Detroit turned a park into a memorial for the city's 1,500 Covid-19 victims
(CNN) -- A Detroit park has been transformed into a temporary memorial for the city's more than 1,500 residents who've died during the Covid-19 pandemic.
Hundreds of large portraits of people who've died from the virus line roadways in Belle Isle Park, so their families and loved ones can mourn and celebrate them from the safety of their vehicles.
Mayor Mike Duggan declared Monday "Detroit Memorial Day," so the city could pay tribute to the victims, many of whom could not be given the funerals they would have wanted because of restrictions in place to help control the spread of the disease.
"Today we get a chance to mourn together," Duggan said before the memorial began. He was joined by other city leaders, as well as Michigan Gov. Gretchen Whitmer and Lt. Gov. Garlin Gilchrist.
"We got through this as a community and we will continue to support each other as a community.
Duggan said the idea for a memorial came from Cher Coner, who's mom died of sepsis in the Spring. She shared her experience with him during a community zoom call.
"All these people that are going through all of this, not just me, that haven't had a chance to have a funeral," Coner told CNN affiliate WXYZ. "And this is just terrible it's like a nightmare."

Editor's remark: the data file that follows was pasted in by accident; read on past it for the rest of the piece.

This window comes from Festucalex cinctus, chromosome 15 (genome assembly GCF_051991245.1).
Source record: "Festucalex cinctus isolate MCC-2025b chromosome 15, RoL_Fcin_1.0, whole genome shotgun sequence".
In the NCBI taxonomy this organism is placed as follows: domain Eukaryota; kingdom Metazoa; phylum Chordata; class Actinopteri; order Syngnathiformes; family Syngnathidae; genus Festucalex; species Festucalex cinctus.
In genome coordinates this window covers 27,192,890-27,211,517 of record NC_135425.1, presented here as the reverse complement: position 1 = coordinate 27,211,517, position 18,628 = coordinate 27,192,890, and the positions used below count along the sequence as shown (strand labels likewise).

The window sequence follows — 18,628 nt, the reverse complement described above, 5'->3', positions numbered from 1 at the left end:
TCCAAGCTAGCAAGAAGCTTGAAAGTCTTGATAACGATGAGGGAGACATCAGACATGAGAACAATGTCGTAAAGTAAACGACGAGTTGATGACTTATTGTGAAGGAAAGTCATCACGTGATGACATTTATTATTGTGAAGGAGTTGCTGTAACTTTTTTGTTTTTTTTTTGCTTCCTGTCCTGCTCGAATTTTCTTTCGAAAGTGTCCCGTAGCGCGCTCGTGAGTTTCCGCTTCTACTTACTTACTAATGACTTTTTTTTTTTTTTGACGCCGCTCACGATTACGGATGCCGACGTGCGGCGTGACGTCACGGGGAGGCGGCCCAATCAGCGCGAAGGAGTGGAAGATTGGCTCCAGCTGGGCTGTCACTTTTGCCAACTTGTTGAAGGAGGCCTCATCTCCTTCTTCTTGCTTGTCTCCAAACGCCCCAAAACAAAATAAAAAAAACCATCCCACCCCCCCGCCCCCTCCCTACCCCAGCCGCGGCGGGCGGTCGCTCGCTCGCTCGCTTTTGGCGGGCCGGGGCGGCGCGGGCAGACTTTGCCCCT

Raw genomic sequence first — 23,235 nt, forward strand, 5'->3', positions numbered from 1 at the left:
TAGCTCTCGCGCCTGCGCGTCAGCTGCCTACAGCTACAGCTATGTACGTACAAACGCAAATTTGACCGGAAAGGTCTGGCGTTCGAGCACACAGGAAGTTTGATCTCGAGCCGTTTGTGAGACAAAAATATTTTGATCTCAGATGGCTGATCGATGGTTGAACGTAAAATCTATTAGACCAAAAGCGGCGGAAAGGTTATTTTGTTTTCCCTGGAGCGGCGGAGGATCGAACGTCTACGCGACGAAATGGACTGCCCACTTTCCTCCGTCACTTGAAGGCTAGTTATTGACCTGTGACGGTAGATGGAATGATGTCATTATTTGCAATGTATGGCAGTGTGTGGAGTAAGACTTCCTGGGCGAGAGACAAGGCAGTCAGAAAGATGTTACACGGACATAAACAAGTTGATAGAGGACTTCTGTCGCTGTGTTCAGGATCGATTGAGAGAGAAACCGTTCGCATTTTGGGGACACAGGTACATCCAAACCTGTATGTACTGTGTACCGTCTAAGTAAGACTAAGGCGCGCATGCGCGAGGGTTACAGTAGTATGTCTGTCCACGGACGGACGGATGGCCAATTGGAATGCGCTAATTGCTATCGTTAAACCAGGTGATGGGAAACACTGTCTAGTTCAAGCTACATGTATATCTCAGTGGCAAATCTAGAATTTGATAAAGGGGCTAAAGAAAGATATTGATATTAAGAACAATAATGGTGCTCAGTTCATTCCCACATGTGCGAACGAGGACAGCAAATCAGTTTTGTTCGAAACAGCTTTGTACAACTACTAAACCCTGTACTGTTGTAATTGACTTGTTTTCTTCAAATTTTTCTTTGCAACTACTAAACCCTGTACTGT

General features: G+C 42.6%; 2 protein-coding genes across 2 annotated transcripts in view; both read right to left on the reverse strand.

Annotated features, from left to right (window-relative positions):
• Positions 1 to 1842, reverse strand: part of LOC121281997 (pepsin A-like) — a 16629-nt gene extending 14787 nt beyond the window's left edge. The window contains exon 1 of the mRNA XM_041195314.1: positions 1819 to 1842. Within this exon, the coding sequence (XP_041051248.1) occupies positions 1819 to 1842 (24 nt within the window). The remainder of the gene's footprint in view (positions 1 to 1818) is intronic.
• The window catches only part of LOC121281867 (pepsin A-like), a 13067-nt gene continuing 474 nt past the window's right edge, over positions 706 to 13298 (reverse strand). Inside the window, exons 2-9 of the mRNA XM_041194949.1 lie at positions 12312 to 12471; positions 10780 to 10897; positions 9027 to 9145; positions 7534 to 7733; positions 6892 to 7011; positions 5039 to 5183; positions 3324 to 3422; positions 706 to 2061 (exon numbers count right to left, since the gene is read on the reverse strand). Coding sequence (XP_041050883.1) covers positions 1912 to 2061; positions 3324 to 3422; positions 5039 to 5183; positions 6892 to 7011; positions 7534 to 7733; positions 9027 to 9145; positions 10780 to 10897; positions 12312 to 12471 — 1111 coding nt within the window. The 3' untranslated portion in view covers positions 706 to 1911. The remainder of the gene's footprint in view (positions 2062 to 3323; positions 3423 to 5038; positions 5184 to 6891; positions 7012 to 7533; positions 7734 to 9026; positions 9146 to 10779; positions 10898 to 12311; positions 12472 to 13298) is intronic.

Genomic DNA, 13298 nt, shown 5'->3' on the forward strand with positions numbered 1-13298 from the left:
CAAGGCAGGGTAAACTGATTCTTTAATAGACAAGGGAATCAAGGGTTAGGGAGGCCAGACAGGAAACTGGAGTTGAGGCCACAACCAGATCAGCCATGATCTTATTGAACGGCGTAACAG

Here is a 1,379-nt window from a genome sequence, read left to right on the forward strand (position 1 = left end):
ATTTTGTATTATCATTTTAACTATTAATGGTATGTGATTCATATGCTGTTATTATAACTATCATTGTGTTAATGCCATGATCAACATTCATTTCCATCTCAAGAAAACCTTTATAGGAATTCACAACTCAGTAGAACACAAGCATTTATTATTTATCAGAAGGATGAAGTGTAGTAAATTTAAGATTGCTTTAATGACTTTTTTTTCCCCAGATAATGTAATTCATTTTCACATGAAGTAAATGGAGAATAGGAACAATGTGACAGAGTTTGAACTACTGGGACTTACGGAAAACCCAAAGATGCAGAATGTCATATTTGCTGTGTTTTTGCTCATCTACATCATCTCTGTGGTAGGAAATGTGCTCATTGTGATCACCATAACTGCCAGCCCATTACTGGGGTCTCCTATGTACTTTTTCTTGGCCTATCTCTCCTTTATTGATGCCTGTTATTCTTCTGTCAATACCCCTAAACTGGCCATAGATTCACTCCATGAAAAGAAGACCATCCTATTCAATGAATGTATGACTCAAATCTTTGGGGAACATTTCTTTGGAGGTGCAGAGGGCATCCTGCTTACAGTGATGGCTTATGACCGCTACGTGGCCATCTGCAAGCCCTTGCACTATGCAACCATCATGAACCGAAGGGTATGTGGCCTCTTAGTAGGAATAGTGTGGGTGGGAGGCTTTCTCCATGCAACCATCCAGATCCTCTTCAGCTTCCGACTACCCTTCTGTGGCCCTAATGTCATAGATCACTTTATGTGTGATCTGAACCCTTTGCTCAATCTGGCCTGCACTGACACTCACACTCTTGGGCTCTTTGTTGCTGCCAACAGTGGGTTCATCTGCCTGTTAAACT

Duggan said his family wasn't able to have visitation or funeral services when his father died in March.
"You don't realize what an important part that is in the grieving process until you go through it," he said.
The park was closed on Monday, so family members could have a chance to go through. There were 15 funeral processions planned, with hearses that led the vehicles along the route.
Ericka Murria told WXYZ that she and her family were there to honor her 82-year-old grandmother Frances Bazel, who died in April from Covid-19.
"One of the hardest parts was that my grandmother, our grandmother, was in the hospital alone," she said. "For her to be alone, to pass away alone.. I think that hurt us the most."
The photos, which were provided by family members, showed the people who died in happier times.
Whitmer said the state was particularly hard hit by the disease. As of Tuesday, the state has recorded more than 113,000 cases and 6,767 deaths, according to Johns Hopkins University data.
"It's easy to get numb in this environment but we must not just look at these as numbers," Whitmer said Monday. "These are people. Men and women. Fathers and mothers. Daughters and sons. Brothers and sisters, who had dreams and plans and a story. They weren't finished yet."
The photos will be on display through Wednesday.
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